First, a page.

The danger of plugging is especially low in filters embodied as ceramic monoliths with a vertical flow direction, as provided in another feature of the invention, because the incombustible ingredients, such as ash and rust, collect in the filter pre-chamber. Such incombustible ingredients detach and drop out of the filter, a process which vehicle vibration promotes. The cyclone effect in the filter pre-chamber is reinforced substantially by a tangential entry of the burner flame into the filter pre-chamber.

In another feature of the invention, embodying the filter after-chamber with double walls, in the form of a hollow frustoconical outflow cone for the burnoff gases, and introducing the secondary exhaust gas flow into the hollow wall of the outflow cone provide for simple heat recovery, which is especially advantageous if space considerations dictate a long connecting line between the separator and the disposal device, which can lead to considerable cooling of the secondary flow.

Further heat losses are avoided if the combustion chamber is provided with an insulating layer, at least in the vicinity of the filter and the filter prechamber, in accordance with another feature of the invention. A temperature stratification in the combustion chamber, which makes it unnecessary to provide such insulation of the combustion chamber, is attained by disposing the filter pre-chamber, filter chamber and filter after-chamber concentrically, in accordance with a further feature of the invention.

In another feature of the invention, if the combustion chamber outlet opening is connected to an exhaust gas line that discharges in the primary exhaust gas flow via a venturi tube exposed to the primary flow, the secondary exhaust gas flow will have a sufficient velocity for particle transport even if the filter is heavily loaded.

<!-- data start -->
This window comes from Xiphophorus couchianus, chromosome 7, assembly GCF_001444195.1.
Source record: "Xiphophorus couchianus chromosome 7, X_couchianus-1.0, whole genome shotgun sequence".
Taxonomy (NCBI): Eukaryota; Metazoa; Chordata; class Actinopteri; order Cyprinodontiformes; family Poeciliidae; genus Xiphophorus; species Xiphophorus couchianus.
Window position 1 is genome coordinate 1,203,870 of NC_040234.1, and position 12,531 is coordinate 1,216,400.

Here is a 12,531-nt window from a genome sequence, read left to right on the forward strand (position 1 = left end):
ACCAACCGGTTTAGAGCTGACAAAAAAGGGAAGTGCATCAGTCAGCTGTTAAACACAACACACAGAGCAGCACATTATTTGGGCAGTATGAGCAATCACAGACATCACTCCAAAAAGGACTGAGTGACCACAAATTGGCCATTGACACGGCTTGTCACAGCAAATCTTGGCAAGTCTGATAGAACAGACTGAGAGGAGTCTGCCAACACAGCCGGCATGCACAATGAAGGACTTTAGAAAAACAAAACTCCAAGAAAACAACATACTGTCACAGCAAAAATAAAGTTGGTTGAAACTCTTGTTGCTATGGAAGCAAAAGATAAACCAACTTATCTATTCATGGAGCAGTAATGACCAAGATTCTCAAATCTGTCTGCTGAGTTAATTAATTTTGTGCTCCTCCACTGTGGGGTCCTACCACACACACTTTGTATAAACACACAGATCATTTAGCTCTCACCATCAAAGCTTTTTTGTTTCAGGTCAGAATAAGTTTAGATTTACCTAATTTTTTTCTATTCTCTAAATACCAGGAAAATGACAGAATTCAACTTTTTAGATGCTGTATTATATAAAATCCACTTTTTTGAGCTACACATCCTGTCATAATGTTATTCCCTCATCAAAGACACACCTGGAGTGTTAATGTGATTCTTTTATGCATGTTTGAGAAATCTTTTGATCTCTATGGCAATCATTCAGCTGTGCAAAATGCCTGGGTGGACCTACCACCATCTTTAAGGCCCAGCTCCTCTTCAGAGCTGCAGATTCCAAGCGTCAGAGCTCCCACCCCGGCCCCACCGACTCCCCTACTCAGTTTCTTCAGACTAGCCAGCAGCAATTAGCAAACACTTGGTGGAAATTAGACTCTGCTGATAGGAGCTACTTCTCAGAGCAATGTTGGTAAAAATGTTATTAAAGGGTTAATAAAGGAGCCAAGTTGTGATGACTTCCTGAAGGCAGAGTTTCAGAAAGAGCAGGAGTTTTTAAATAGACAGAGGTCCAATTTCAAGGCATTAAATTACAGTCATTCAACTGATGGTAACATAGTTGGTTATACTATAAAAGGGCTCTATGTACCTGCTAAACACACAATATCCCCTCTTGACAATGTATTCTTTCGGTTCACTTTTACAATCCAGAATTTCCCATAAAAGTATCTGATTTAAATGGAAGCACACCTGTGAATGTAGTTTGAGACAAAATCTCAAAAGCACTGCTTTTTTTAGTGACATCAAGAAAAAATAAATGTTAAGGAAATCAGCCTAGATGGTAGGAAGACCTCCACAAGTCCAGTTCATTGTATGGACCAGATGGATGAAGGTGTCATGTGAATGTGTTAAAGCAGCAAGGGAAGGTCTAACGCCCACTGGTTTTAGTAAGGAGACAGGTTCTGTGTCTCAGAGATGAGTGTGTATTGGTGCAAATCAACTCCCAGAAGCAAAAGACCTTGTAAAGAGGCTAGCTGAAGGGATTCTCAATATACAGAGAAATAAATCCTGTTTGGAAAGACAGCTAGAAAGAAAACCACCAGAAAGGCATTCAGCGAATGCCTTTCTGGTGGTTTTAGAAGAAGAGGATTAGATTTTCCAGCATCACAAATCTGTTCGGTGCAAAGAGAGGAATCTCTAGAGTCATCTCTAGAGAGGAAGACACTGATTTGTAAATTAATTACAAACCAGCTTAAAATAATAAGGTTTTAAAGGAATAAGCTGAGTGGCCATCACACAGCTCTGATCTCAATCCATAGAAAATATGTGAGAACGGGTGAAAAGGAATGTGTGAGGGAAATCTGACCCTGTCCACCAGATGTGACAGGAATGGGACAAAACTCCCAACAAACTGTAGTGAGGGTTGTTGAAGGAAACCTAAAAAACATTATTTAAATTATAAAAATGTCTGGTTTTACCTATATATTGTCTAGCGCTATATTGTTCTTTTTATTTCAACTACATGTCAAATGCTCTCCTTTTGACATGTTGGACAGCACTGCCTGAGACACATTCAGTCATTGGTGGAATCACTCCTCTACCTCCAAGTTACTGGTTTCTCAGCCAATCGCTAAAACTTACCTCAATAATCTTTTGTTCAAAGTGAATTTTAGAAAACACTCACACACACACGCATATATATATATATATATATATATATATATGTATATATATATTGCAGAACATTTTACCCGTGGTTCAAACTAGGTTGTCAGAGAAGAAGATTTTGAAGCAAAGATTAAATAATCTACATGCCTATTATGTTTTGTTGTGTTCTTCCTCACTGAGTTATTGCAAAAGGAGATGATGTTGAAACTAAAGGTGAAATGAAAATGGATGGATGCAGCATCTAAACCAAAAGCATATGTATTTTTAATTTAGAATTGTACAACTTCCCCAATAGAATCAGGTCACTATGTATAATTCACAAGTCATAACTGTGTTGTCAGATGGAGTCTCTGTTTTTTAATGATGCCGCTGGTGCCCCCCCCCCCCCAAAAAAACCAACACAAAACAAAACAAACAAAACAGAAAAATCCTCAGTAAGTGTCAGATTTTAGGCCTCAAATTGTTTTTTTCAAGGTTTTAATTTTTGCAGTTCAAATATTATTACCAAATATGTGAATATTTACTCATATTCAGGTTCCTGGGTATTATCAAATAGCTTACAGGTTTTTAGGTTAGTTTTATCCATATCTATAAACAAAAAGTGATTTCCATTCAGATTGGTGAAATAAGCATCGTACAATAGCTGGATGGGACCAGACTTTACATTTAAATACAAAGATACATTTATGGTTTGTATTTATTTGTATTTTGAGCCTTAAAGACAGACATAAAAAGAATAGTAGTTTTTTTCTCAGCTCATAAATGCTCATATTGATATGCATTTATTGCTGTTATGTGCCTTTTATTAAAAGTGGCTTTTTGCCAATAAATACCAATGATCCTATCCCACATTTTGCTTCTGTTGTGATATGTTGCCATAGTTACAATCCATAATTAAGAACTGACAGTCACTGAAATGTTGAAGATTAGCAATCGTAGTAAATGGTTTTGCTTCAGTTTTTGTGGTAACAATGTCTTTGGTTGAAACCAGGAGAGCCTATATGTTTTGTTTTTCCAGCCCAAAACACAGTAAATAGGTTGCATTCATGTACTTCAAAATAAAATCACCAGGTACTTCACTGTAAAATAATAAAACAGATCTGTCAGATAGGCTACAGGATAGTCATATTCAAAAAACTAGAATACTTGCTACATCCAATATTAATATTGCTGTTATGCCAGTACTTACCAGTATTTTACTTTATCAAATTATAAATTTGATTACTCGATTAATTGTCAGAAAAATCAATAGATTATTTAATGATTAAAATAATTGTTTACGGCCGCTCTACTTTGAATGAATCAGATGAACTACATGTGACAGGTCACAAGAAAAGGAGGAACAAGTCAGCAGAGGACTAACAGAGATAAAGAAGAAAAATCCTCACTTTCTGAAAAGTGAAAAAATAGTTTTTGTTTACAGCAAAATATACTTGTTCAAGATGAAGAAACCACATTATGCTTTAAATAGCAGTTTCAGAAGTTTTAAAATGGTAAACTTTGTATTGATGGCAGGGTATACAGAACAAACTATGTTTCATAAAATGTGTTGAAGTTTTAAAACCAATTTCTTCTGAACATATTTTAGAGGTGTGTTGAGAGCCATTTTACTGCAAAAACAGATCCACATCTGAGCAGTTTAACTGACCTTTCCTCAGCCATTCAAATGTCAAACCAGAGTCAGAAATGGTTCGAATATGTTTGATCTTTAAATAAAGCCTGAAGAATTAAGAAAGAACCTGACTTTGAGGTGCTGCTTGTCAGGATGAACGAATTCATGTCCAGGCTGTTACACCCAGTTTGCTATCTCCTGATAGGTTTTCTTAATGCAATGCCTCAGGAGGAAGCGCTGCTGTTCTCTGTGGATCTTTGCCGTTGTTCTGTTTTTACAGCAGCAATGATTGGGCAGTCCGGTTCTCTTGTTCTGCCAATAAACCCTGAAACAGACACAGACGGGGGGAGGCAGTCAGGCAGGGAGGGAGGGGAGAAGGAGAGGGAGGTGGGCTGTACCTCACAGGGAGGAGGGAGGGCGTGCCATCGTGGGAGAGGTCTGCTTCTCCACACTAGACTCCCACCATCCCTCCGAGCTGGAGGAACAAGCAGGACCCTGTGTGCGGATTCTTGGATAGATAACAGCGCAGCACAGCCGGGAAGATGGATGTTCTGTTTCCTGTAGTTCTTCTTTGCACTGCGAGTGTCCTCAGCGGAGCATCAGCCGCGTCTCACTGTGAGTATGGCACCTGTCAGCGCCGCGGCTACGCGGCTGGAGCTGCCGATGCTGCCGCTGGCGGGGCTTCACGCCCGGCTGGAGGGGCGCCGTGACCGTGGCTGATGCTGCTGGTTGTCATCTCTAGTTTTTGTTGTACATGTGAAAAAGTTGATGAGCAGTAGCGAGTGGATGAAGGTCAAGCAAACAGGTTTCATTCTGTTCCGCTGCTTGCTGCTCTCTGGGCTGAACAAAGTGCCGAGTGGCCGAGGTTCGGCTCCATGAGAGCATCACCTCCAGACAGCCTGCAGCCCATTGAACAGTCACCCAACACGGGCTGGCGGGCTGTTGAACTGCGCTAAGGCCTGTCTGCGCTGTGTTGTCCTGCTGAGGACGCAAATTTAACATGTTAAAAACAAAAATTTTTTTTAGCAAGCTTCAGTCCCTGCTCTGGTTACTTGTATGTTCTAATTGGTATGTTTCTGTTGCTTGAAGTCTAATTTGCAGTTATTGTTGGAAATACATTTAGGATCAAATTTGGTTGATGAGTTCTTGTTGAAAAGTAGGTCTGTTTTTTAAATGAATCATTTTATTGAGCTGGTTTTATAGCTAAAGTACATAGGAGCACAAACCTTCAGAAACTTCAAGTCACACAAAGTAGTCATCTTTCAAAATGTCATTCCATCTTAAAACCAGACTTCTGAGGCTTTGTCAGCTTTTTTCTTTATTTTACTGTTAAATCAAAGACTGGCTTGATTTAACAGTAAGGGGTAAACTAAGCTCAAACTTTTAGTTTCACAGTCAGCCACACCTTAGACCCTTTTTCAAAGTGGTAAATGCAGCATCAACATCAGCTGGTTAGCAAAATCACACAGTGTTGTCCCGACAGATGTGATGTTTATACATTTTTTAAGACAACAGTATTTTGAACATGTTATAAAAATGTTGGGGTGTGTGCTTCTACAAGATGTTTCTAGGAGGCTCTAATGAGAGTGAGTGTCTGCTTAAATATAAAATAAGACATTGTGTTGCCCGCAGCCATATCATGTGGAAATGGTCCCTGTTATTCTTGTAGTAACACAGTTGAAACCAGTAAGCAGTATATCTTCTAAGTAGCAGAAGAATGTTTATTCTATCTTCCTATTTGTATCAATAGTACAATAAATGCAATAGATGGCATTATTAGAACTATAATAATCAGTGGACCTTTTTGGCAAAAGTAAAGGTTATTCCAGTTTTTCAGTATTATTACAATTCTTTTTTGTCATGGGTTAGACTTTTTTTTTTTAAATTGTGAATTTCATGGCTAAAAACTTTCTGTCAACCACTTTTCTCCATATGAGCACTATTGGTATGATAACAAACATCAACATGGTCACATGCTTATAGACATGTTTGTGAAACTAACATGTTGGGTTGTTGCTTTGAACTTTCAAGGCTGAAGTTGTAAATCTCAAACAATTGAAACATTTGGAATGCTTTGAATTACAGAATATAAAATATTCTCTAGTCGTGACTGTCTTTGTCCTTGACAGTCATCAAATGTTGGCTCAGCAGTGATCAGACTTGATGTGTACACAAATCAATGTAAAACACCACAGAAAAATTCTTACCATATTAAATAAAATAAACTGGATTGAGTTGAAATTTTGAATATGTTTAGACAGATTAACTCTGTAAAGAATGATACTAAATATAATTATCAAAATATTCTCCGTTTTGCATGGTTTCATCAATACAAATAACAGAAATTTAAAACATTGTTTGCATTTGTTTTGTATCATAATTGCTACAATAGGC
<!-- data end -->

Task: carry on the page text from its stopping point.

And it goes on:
In an advantageous embodiment of the invention, the pilot burner is embodied as a swirl burner with tangential delivery of fuel and/or air. Swirl burners offer adequate flame stability over a wide range of engine operating conditions. The air is supplied via a magnetic valve from a compressed air reservoir or by an electric-motor-driven air pump, preferably a vane cell pump. The fuel metering is done with a clocked magnetic valve or a fuel feed pump. In the first case, a pressure limiting valve must be provided for damping the return flow of fuel to the tank. The fuel-air mixture is ignited by a glow plug.. The fuel continues to burn automatically, if the mixture is adequate. The oxygen for soot combustion is derived from the secondary exhaust gas flow and from the air excess in the mixture. This oxygen supply is relatively limited, so that even if the filter is heavily loaded, uncontrolled combustion cannot occur, which effectively eliminates the danger of overheating of the filter.

In a further feature of the invention, a PI regulator is provided, which regulates the delivered quantity of fuel and/or air as a function of the output signal of a temperature sensor that detects the temperature at the filter, so that an optimal temperature for combustion with minimum fuel consumption is attained. The burner may operate either continuously, with or without delayed starting, or discontinuously. The latter mode of operation is preferable, because with it, fuel consumption is particularly low.

The invention will be better understood and further objects and advantages thereof will become more apparent from the ensuing detailed description of preferred embodiments taken in conjunction with the drawings.

BRIEF DESCRIPTION OF THE DRAWINGS

FIG. 1 schematically shows an apparatus for removing solid particles from the exhaust gas of an internal combustion engine;

FIG. 2 is a section through a combustion chamber taken along the line II--II of FIG. 1;